Government outlines action needed in coming years to decarbonise aviation
Plans to speed up the design, manufacture, and rollout of zero emission aircraft and infrastructure at UK airports
- Jet Zero Council meets at Farnborough Airport and publishes 2-year-plan to support wider target of decarbonising aviation sector by 2050
- Transport Secretary delivers keynote speech at Sustainable Skies World Summit, highlighting ongoing work to produce new technology and cleaner fuels
- over £1 million government funding for important research into speeding up the development of liquid hydrogen aviation technology
- comes as the government welcomes the report by expert Philip New setting out the conditions for a successful UK SAF industry
Ministers and aviation chiefs have revealed an action plan for the next 2 years in the race to reach Jet Zero by 2050, as the government continues with ambitious plans to decarbonise faster than any other G7 country, grow the economy, and support hundreds of thousands of well-paid green jobs.
The Jet Zero Council – made up of industry, academic and government leaders – met today (17 April 2023) at Farnborough Airport. Through its 2-year plan, the council committed to continue working to speed up the design, manufacture, and rollout of zero emission aircraft and vital infrastructure at UK airports.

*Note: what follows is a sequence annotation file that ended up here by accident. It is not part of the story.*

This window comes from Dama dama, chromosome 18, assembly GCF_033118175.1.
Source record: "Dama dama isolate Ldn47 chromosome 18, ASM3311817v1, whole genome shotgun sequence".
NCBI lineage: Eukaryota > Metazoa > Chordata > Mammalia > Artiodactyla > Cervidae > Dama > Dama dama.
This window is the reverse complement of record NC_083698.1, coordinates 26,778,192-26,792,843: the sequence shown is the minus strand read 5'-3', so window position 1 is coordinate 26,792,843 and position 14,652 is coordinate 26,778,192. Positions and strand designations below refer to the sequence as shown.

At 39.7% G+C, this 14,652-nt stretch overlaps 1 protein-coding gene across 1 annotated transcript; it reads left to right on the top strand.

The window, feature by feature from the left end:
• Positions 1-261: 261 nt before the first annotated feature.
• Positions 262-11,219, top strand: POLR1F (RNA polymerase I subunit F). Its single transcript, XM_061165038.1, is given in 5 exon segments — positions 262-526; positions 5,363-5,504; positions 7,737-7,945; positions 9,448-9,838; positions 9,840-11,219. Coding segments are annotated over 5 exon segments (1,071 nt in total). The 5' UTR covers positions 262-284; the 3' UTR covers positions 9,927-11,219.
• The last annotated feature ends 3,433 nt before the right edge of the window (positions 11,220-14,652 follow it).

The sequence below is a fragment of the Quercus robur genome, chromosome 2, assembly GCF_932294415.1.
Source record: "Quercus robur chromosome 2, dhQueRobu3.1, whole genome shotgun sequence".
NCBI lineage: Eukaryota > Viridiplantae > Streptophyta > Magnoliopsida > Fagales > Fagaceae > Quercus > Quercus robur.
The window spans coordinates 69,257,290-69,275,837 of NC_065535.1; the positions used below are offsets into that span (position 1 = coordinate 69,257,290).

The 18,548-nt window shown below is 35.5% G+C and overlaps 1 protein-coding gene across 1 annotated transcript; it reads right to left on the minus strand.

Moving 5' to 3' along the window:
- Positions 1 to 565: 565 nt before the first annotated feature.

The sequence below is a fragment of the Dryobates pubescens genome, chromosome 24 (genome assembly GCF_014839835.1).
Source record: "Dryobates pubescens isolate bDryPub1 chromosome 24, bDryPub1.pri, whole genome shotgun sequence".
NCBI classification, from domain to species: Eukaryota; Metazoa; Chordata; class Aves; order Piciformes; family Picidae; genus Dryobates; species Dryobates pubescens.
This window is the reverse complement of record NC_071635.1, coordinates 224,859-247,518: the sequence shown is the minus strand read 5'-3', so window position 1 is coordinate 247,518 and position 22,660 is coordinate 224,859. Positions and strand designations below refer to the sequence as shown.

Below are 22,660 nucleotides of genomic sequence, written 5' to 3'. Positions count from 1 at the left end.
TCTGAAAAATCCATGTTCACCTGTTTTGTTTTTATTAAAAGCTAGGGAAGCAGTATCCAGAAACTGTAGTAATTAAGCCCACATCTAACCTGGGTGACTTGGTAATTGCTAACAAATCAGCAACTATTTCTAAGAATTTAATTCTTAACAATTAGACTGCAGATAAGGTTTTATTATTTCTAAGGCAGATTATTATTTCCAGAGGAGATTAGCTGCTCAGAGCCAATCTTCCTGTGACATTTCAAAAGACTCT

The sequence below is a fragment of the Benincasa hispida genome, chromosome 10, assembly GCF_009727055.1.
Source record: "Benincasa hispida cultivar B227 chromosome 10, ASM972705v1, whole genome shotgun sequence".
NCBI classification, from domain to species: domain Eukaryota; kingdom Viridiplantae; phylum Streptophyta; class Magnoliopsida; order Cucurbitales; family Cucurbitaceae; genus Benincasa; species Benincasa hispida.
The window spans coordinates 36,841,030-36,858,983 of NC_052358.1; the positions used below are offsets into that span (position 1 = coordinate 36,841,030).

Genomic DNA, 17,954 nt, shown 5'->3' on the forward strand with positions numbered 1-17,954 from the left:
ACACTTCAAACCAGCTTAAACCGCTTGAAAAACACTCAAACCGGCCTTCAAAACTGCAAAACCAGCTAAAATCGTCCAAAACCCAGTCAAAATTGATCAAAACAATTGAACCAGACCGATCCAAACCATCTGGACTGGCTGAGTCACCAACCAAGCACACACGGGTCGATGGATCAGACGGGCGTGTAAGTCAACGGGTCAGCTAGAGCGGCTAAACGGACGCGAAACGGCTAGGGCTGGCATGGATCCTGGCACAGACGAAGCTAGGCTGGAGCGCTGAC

The plan sets out how the council will help to accelerate the production of sustainable aviation fuels (SAF), by continuing to invest millions of pounds in first-of-a-kind SAF plants, supporting crucial scientific research on a larger scale, and helping to drive down production costs.
Farnborough Airport also played host to the Sustainable Skies World Summit today, which gathers experts and leaders from the worlds of aviation, government, energy, and engineering. UK Transport Secretary Mark Harper delivered the global Summit’s keynote speech, where he stressed the importance of the partnership between government, industry and academia in the international challenge to reaching Jet Zero.
The government has also welcomed the report Developing a UK SAF industry by Philip New, former CEO of the Energy Systems Catapult and BP Alternative Energy. The independent evaluation – commissioned by the Department for Transport – assesses what conditions are necessary to create a successful UK SAF industry.
Transport Secretary Mark Harper said:
"This government is a determined partner to the aviation industry – helping accelerate new technology and fuels, modernise their operations, and work internationally to remove barriers to progress.
"Together, we can set aviation up for success, continue harnessing its huge social and economic benefits, and ensure it remains a core part of the UK’s sustainable economic future."
Emma Gilthorpe, Jet Zero Council CEO, said:
"It’s fantastic for the Jet Zero Council to be meeting today at Sustainable Skies, maintaining the momentum built by government and industry on our vital journey to decarbonising aviation.
"The 2-year plan published today, building on recent government commitments to secure demand for SAF in the UK, will ensure we continue to accelerate progress and achieve the Jet Zero Council’s objectives of delivering 10% SAF in the UK fuel mix by 2030 and zero emission transatlantic flight within a generation."